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Authors and Affiliations

Authors

Contributions

Zhichun Feng, Xing Li, Shaodong Hua and Lu Zhuang designed the study. Lu Zhuang, Zhankui Liu, Yuanfang Zhu and Rong Ju wrote the manuscript. Zhankui Liu, Yuanfang Zhu, Rong Ju, Chunzhi Yu, Yanping Zhang, Lei Li, Ting Li, Yan Yu, Wen Zeng, Jie Cui, XinYu Chen, JingYa Peng recruited and followed up the participants and collected the data. Lu Zhuang did the statistical analyses. The author(s) read and approved the final manuscript.

Corresponding author

Correspondence to Zhi-Chun Feng.

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Ethics approval and consent to participate

This study was approved by the Ethical Committee of PLA Army General Hospital, China (2017–42) and assigned on the Protocol Registration and Results System of ClinicalTrials.gov (NCT03251898). All participants provided written informed consent. All methods were carried out in accordance with relevant guidelines and regulations.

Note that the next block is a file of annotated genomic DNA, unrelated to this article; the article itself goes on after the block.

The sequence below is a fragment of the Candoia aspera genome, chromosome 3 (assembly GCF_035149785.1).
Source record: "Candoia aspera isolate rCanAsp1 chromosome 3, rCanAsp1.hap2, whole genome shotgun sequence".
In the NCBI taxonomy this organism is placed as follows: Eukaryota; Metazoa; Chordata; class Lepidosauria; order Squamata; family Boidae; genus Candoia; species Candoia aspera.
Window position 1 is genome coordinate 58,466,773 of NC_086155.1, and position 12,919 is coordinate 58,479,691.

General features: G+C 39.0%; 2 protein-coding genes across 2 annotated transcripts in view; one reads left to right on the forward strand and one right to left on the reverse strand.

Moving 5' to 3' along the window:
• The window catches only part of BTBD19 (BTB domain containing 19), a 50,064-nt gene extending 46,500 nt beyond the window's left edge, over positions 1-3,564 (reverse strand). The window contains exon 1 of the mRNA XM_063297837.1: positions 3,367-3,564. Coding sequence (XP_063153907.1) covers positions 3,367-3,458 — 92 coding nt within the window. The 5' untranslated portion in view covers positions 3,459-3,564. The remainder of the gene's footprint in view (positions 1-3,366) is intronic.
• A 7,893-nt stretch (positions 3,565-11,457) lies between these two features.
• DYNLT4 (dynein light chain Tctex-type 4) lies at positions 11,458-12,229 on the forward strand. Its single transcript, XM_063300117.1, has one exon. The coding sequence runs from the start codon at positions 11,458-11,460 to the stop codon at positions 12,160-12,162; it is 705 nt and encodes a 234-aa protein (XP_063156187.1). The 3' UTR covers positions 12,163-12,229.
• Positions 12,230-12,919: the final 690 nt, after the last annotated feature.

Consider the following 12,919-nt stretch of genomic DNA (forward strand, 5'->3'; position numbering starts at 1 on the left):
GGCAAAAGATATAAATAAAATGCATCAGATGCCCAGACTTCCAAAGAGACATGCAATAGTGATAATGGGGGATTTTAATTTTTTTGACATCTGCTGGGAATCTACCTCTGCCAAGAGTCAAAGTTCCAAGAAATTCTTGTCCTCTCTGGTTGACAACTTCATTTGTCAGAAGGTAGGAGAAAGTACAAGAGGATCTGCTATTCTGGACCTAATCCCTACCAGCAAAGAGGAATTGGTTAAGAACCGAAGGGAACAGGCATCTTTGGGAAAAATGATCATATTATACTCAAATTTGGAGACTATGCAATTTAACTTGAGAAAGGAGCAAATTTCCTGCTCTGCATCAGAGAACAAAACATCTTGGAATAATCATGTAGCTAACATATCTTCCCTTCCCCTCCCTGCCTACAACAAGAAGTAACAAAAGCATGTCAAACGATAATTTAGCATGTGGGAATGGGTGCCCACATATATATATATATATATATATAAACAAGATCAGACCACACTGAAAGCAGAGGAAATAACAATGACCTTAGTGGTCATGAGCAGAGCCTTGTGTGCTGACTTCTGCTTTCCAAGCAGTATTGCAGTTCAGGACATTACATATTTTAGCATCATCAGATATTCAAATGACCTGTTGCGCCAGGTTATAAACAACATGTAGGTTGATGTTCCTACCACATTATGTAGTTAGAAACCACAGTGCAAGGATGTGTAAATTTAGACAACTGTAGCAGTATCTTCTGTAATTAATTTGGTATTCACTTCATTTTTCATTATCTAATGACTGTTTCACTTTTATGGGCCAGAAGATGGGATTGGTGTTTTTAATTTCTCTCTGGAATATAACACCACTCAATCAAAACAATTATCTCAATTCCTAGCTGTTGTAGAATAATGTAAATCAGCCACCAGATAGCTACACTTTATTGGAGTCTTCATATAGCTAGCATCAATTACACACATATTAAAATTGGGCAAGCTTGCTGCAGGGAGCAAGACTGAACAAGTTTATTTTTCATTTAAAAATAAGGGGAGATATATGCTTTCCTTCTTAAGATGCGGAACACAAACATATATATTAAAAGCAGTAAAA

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All authors contributed to review and revision, and have seen and approved the final version of the manuscript. The authors have no conflicts of interests to declare.

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Zhuang, L., Li, ZK., Zhu, YF. et al. Predicting risk of severe neonatal outcomes in preterm infants born from mother with prelabor rupture of membranes. BMC Pregnancy Childbirth 22, 538 (2022). https://doi.org/10.1186/s12884-022-04855-0

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Keywords

  • Prognostic nomogram
  • Severe neonatal outcomes
  • Preterm prelabor rupture of membranes